Posted by Bruce Kahl on April 04, 2000
In Reply to: As Dead As A Door Nail posted by James Briggs on April 04, 2000
One theory holds that the "doornail" in question was not a nail as we know nails today, but rather a broad, flat plate mounted on the outside of the door to serve as a striking plate for the door knocker. Such a "nail" would be "dead" because it would be fixed tightly to the wood of the door and thus would not ring when struck as metal normally does, but rather give a dull "thump." This theory is both labored and unlikely.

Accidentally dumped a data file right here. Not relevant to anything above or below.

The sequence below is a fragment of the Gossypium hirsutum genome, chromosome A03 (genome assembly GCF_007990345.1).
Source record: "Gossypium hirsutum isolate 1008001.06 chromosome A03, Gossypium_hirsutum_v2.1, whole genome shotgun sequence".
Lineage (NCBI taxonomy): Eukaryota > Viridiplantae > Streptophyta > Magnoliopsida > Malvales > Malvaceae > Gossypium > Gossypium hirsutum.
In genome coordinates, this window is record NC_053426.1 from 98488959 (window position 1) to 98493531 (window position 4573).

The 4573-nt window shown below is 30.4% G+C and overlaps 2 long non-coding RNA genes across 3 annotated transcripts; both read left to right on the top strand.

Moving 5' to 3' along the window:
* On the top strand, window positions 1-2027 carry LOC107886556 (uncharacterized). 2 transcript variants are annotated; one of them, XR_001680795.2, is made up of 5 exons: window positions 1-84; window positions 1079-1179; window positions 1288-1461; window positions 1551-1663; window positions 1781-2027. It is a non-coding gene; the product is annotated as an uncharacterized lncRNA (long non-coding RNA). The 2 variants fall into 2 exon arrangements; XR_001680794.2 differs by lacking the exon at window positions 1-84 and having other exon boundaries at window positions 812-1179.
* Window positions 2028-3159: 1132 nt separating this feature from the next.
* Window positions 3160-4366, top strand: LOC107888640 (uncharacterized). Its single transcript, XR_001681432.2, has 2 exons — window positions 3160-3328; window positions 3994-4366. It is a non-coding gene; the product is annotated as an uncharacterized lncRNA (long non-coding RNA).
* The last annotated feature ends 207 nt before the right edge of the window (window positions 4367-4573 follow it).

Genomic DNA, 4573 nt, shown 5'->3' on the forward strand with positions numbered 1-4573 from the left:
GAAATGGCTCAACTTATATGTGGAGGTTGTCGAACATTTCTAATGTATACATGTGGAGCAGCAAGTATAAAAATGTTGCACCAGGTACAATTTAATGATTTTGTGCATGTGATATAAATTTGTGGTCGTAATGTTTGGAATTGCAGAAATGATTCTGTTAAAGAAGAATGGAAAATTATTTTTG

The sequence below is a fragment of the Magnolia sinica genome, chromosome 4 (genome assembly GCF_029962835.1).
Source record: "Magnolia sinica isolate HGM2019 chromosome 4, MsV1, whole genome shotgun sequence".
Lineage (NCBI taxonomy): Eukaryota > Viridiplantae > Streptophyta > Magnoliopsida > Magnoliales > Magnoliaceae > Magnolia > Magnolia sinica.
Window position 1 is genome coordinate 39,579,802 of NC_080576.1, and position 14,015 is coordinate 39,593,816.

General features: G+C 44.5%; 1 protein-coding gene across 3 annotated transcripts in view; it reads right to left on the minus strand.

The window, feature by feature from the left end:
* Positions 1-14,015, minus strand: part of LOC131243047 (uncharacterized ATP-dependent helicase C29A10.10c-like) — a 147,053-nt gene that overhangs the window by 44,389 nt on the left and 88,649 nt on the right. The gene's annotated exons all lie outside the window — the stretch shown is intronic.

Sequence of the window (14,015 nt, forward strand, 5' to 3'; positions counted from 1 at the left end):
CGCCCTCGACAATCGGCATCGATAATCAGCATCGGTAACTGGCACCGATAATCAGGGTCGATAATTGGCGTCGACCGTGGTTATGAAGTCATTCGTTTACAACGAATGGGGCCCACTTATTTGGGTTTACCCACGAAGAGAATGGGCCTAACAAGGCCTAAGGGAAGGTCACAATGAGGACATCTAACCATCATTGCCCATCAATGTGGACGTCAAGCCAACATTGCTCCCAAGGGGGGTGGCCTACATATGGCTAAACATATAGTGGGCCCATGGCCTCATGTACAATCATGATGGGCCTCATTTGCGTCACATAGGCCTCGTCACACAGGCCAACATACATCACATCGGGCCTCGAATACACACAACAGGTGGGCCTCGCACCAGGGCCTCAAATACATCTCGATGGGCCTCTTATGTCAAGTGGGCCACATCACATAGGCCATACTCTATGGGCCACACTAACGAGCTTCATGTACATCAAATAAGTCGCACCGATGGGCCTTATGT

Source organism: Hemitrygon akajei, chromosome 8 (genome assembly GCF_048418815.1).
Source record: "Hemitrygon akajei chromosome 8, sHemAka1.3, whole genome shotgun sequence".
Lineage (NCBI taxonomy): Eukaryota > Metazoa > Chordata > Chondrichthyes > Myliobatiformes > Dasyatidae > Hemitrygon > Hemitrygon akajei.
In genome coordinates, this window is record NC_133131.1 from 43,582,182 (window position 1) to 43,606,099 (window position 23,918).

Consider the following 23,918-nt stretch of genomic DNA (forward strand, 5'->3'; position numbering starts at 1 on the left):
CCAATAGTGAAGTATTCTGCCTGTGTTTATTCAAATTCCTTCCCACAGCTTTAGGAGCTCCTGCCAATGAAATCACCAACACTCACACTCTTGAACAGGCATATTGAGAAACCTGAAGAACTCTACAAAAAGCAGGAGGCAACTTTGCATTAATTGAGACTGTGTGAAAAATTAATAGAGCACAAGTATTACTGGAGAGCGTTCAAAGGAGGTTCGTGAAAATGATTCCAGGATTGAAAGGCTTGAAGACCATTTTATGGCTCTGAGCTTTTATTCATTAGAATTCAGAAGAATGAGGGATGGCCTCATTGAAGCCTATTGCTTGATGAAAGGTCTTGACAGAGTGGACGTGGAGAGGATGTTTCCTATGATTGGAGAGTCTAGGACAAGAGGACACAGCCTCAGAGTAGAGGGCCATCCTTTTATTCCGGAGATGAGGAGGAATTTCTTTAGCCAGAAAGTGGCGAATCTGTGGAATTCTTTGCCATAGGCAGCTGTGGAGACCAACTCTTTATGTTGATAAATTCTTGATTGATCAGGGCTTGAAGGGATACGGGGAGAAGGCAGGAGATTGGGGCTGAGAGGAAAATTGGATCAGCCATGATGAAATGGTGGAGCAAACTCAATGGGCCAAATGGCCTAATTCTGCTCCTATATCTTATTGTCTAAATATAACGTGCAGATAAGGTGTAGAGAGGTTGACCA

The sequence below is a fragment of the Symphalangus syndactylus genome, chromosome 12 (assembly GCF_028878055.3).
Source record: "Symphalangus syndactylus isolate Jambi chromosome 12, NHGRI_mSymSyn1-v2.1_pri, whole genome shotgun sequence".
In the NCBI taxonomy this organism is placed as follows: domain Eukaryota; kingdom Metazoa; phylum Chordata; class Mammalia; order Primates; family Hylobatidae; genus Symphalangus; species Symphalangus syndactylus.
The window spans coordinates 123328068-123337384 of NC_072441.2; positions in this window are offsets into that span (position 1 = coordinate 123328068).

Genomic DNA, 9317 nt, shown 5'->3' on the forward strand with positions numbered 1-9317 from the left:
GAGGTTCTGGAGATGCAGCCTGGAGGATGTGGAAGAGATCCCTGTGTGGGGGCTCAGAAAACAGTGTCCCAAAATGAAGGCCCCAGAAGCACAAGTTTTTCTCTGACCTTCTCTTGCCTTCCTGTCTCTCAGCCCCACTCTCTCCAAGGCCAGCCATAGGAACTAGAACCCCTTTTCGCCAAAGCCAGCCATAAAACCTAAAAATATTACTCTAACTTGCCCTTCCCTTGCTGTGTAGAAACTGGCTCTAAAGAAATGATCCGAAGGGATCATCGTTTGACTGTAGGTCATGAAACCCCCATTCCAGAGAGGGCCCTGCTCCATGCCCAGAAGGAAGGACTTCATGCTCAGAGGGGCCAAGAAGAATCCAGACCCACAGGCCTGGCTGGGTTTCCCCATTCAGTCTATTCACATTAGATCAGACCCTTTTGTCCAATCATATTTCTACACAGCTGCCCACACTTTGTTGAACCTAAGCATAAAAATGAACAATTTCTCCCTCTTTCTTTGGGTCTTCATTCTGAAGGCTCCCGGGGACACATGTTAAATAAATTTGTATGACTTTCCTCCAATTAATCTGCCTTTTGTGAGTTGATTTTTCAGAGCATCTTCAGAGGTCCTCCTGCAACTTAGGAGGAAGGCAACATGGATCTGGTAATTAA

Another theory is expounded by etymologist Robert Claiborne, who noted that until the nineteenth century metal nails were both expensive and rarely used with wooden pegs being the norm. Metal nails were used in the construction of doors, however, usually driven clear through the door and then bent over on the other side, rendering them immovable (and immune to theft). Such nails were "dead" in the lingo of carpentry because they could never be removed and reused. "Dead as a doornail" is thus not just a very old saying, but a very old pun as well.